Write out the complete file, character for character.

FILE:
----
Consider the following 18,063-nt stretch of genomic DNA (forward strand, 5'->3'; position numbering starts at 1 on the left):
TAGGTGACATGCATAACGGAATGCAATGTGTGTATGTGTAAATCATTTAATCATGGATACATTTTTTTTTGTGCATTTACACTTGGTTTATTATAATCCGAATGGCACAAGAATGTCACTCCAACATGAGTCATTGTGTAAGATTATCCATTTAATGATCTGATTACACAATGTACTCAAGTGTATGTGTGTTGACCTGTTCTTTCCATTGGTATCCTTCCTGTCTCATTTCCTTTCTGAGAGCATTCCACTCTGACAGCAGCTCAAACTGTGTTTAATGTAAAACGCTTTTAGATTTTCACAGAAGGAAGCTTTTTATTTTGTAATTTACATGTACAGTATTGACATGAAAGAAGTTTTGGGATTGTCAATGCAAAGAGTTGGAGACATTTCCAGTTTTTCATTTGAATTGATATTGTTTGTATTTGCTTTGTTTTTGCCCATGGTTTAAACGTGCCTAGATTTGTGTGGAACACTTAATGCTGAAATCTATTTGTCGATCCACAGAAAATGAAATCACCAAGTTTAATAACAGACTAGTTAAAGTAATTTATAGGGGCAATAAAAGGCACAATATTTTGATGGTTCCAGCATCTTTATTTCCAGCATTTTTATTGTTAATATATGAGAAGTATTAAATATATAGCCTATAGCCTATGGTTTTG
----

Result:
Consider the following 18,063-nt stretch of genomic DNA (forward strand, 5'->3'; position numbering starts at 1 on the left):
TAGGTGACATGCATAACGGAATGCAATGTGTGTATGTGTAAATCATTTAATCATGGATACATTTTTTTTTGTGCATTTACACTTGGTTTATTATAATCCGAATGGCACAAGAATGTCACTCCAACATGAGTCATTGTGTAAGATTATCCATTTAATGATCTGATTACACAATGTACTCAAGTGTATGTGTGTTGACCTGTTCTTTCCATTGGTATCCTTCCTGTCTCATTTCCTTTCTGAGAGCATTCCACTCTGACAGCAGCTCAAACTGTGTTTAATGTAAAACGCTTTTAGATTTTCACAGAAGGAAGCTTTTTATTTTGTAATTTACATGTACAGTATTGACATGAAAGAAGTTTTGGGATTGTCAATGCAAAGAGTTGGAGACATTTCCAGTTTTTCATTTGAATTGATATTGTTTGTATTTGCTTTGTTTTTGCCCATGGTTTAAACGTGCCTAGATTTGTGTGGAACACTTAATGCTGAAATCTATTTGTCGATCCACAGAAAATGAAATCACCAAGTTTAATAACAGACTAGTTAAAGTAATTTATAGGGGCAATAAAAGGCACAATATTTTGATGGTTCCAGCATCTTTATTTCCAGCATTTTTATTGTTAATATATGAGAAGTATTAAATATATAGCCTATAGCCTATGGTTTTG